117 communal pots benefit from a safe and balanced diet thanks to the work of Banco de Alimentos Perú and Save the Children

  • April 20, 2023
  • Area: Health and nutrition, Humanitarian aid
  • Banco de Alimentos Perú and Save the Children collaborate with 117 communal pots in 7 districts, providing food and training 263 people in nutrition, safe food handling, safe water, protection, participation and personal finance.
  • After the intervention, 9,099 vulnerable people reduced the gaps in food insecurity, accessing healthy and nutritious food.

According to the Report on the State of Food Security and Nutrition in the World -SOFI 2022-, more than half of the population in Peru is in a situation of food insecurity. This information confirms the data from the Food and Agriculture Organization of the United Nations -FAO, which indicates that by July 2022, almost 80% of Peruvians reduced the amount of food in their daily diet, skipped a meal or skipped hungry for a day or more. In this context, according to the Peruvian Ombudsman’s Office, the Common Pots are essential to face hunger in the country.

In response to this need, Save the Children and the Food Bank of Peru implemented the project “Ollitas, together we beat the food crisis” to support 117 communal pots from Ate, Pachacamac, San Juan de Lurigancho, San Juan de Miraflores, Ventanilla, Puente Piedra and Santa Rosa, ensuring that 9,099 vulnerable people have access to healthy and nutritious food, added to the strengthening of community leadership and protection against violence.

“Sometimes when we did not have money we fasted. From time to time we bought fruit, because fruit is expensive”

Valentina* girl from San Juan de Lurigancho who attends a communal pot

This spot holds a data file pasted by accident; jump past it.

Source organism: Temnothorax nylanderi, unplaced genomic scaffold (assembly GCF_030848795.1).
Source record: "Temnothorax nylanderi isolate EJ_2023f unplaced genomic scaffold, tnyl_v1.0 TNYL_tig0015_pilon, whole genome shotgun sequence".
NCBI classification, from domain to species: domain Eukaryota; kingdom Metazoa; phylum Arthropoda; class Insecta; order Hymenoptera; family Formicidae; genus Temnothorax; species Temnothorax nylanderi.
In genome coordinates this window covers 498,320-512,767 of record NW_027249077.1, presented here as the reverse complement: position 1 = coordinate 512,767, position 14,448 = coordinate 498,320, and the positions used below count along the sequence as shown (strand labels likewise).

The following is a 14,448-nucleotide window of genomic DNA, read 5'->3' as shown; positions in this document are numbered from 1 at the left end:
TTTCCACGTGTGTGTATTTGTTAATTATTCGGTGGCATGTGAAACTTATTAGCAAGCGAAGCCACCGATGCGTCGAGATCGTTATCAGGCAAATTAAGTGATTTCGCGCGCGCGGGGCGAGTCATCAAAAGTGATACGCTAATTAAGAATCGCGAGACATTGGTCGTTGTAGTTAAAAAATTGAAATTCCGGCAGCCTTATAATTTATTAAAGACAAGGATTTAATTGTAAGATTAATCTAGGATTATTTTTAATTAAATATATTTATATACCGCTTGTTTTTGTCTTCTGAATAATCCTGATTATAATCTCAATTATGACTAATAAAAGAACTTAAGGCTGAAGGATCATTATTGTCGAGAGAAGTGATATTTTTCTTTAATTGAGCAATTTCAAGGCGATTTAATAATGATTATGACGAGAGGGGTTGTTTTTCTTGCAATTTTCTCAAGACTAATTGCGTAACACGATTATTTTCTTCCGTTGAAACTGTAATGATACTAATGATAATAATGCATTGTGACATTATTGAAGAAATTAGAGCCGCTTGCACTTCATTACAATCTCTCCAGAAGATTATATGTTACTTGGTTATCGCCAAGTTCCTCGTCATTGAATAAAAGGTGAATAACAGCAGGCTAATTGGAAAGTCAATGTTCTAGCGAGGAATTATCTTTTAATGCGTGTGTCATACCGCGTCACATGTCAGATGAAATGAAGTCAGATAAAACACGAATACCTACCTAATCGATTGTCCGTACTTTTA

As part of this intervention, 40 training sessions were carried out on the nutritional value of food, balanced diets, savings management, soft skills, and the promotion of recommended practices for Maternal, Infant, and Young Child Nutrition in Emergencies (MIYCN-E). Thus, it was possible for 75% of the Common Pots to provide healthy and balanced lunches to their members.

“I feel happy, now that my daughters eat here, I don’t pay a single sol. I already prepare breakfast for my daughters, there is already more support here”.

Yonilda, cook of a communal pot

To complement the intervention, kitchenware and semi-industrial pots for the safe preparation of food were delivered to the most vulnerable communal pots. Water storage tanks and safe water kits were also delivered to families, to implement new safety practices in food management and hygiene in the population, achieving that 76% of the Community Pots participating in the project implement practices of healthiness.

“We don’t have more information on how to keep the water clean. Children when there is no good hygiene will be affected in their diet. As there is no hygiene, they take their food with a dirty hand and there may be diarrhea. These kits will help us a lot to improve our health. We will be able to purify our water for our consumption and wash fruits and vegetables”

Neighbor of the district of Santa Rosa

It is important to highlight that 75.6 tons of food were rescued and distributed, mainly fruits and vegetables, and that more than 200 pot leaders were trained in this process, which will be able to replicate the information in their pots. In this sense, Daniela Osores, general manager of the BAP, states “Today more than ever, the work of the Common Pots is key to addressing food insecurity. The dedication of the women who lead this type of food emergency initiatives is admirable, since even they are in a situation of poverty, from the BAP, we will continue contributing to the feeding of more than 300,000 Peruvians in this unfortunate situation”.

At the end of the intervention in February, two comprehensive health campaigns were carried out in which anemia was ruled out in girls and boys, “since one of the ambitions of Save the Children in Peru by 2030 is that no child or a girl under 5 years of age dies from a preventable cause”, indicated Roxana Pingo Manager of the offices of the South Central Macroregion.

After the intervention, the users of the 117 pots showed satisfaction and appreciation for the actions provided in the project.

“Now that I have learned about the pot, I already eat fruit almost every day. If it weren’t for those foods I wouldn’t be attentive. Those foods that I eat are good for me. I would like the rest of the children to go to the pot, there are some children who do not have anything to eat because food is expensive”


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